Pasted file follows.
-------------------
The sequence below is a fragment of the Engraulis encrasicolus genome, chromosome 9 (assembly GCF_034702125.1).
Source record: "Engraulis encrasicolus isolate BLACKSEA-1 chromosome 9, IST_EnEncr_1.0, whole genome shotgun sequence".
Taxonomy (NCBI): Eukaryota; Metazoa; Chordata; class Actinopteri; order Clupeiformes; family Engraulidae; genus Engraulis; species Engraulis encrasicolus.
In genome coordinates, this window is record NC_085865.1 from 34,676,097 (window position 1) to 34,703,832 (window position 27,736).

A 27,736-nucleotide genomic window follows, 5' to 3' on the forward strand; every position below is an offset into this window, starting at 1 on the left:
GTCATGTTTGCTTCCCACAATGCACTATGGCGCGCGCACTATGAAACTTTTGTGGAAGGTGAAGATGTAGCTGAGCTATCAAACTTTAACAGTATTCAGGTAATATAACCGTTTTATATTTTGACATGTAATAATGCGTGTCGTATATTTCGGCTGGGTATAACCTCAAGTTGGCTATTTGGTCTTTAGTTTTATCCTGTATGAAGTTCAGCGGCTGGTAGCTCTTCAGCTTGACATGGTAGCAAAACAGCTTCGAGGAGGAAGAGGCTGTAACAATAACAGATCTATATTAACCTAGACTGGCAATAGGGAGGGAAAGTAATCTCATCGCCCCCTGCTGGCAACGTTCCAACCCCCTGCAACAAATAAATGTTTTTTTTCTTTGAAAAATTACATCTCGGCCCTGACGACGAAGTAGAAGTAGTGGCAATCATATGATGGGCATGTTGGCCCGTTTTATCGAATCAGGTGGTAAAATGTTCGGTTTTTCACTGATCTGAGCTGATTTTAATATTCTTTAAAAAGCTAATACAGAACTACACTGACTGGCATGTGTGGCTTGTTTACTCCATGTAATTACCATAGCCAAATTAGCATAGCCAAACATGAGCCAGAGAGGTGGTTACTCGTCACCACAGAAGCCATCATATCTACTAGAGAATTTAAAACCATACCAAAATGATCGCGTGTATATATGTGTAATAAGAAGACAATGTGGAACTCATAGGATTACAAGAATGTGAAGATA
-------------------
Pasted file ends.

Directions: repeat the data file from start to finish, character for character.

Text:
The sequence below is a fragment of the Engraulis encrasicolus genome, chromosome 9 (assembly GCF_034702125.1).
Source record: "Engraulis encrasicolus isolate BLACKSEA-1 chromosome 9, IST_EnEncr_1.0, whole genome shotgun sequence".
Taxonomy (NCBI): Eukaryota; Metazoa; Chordata; class Actinopteri; order Clupeiformes; family Engraulidae; genus Engraulis; species Engraulis encrasicolus.
In genome coordinates, this window is record NC_085865.1 from 34,676,097 (window position 1) to 34,703,832 (window position 27,736).

A 27,736-nucleotide genomic window follows, 5' to 3' on the forward strand; every position below is an offset into this window, starting at 1 on the left:
GTCATGTTTGCTTCCCACAATGCACTATGGCGCGCGCACTATGAAACTTTTGTGGAAGGTGAAGATGTAGCTGAGCTATCAAACTTTAACAGTATTCAGGTAATATAACCGTTTTATATTTTGACATGTAATAATGCGTGTCGTATATTTCGGCTGGGTATAACCTCAAGTTGGCTATTTGGTCTTTAGTTTTATCCTGTATGAAGTTCAGCGGCTGGTAGCTCTTCAGCTTGACATGGTAGCAAAACAGCTTCGAGGAGGAAGAGGCTGTAACAATAACAGATCTATATTAACCTAGACTGGCAATAGGGAGGGAAAGTAATCTCATCGCCCCCTGCTGGCAACGTTCCAACCCCCTGCAACAAATAAATGTTTTTTTTCTTTGAAAAATTACATCTCGGCCCTGACGACGAAGTAGAAGTAGTGGCAATCATATGATGGGCATGTTGGCCCGTTTTATCGAATCAGGTGGTAAAATGTTCGGTTTTTCACTGATCTGAGCTGATTTTAATATTCTTTAAAAAGCTAATACAGAACTACACTGACTGGCATGTGTGGCTTGTTTACTCCATGTAATTACCATAGCCAAATTAGCATAGCCAAACATGAGCCAGAGAGGTGGTTACTCGTCACCACAGAAGCCATCATATCTACTAGAGAATTTAAAACCATACCAAAATGATCGCGTGTATATATGTGTAATAAGAAGACAATGTGGAACTCATAGGATTACAAGAATGTGAAGATA